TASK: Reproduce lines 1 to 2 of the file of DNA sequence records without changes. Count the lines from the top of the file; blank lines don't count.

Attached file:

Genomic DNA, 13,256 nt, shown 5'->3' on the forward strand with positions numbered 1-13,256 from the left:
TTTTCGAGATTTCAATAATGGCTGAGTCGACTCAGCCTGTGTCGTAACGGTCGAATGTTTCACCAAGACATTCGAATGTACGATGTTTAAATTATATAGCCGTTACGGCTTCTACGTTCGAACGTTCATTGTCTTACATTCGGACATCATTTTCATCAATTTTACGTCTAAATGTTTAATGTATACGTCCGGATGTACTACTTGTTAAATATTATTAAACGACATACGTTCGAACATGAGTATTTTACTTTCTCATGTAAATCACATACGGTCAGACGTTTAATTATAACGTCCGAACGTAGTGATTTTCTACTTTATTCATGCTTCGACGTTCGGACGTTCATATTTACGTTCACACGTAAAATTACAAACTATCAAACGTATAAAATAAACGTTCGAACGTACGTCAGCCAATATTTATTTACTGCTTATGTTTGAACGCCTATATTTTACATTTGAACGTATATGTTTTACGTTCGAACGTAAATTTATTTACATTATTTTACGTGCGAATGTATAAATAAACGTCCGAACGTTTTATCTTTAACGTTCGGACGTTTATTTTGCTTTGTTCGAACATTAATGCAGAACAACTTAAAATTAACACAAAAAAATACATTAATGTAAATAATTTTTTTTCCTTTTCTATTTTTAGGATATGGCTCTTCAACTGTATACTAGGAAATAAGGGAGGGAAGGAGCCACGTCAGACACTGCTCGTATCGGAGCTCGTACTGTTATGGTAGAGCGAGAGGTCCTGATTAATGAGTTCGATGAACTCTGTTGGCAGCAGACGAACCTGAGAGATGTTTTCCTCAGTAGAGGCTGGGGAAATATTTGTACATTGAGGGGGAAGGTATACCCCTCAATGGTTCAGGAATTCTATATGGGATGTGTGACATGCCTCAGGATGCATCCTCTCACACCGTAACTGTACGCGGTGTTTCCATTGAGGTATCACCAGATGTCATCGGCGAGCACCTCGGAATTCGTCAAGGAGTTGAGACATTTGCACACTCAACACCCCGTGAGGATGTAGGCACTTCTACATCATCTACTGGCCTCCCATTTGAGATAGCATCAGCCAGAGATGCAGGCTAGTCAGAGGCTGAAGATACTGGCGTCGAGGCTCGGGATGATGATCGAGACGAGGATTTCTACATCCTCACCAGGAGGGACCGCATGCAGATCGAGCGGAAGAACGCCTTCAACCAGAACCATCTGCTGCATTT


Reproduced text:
Genomic DNA, 13,256 nt, shown 5'->3' on the forward strand with positions numbered 1-13,256 from the left:
TTTTCGAGATTTCAATAATGGCTGAGTCGACTCAGCCTGTGTCGTAACGGTCGAATGTTTCACCAAGACATTCGAATGTACGATGTTTAAATTATATAGCCGTTACGGCTTCTACGTTCGAACGTTCATTGTCTTACATTCGGACATCATTTTCATCAATTTTACGTCTAAATGTTTAATGTATACGTCCGGATGTACTACTTGTTAAATATTATTAAACGACATACGTTCGAACATGAGTATTTTACTTTCTCATGTAAATCACATACGGTCAGACGTTTAATTATAACGTCCGAACGTAGTGATTTTCTACTTTATTCATGCTTCGACGTTCGGACGTTCATATTTACGTTCACACGTAAAATTACAAACTATCAAACGTATAAAATAAACGTTCGAACGTACGTCAGCCAATATTTATTTACTGCTTATGTTTGAACGCCTATATTTTACATTTGAACGTATATGTTTTACGTTCGAACGTAAATTTATTTACATTATTTTACGTGCGAATGTATAAATAAACGTCCGAACGTTTTATCTTTAACGTTCGGACGTTTATTTTGCTTTGTTCGAACATTAATGCAGAACAACTTAAAATTAACACAAAAAAATACATTAATGTAAATAATTTTTTTTCCTTTTCTATTTTTAGGATATGGCTCTTCAACTGTATACTAGGAAATAAGGGAGGGAAGGAGCCACGTCAGACACTGCTCGTATCGGAGCTCGTACTGTTATGGTAGAGCGAGAGGTCCTGATTAATGAGTTCGATGAACTCTGTTGGCAGCAGACGAACCTGAGAGATGTTTTCCTCAGTAGAGGCTGGGGAAATATTTGTACATTGAGGGGGAAGGTATACCCCTCAATGGTTCAGGAATTCTATATGGGATGTGTGACATGCCTCAGGATGCATCCTCTCACACCGTAACTGTACGCGGTGTTTCCATTGAGGTATCACCAGATGTCATCGGCGAGCACCTCGGAATTCGTCAAGGAGTTGAGACATTTGCACACTCAACACCCCGTGAGGATGTAGGCACTTCTACATCATCTACTGGCCTCCCATTTGAGATAGCATCAGCCAGAGATGCAGGCTAGTCAGAGGCTGAAGATACTGGCGTCGAGGCTCGGGATGATGATCGAGACGAGGATTTCTACATCCTCACCAGGAGGGACCGCATGCAGATCGAGCGGAAGAACGCCTTCAACCAGAACCATCTGCTGCATTT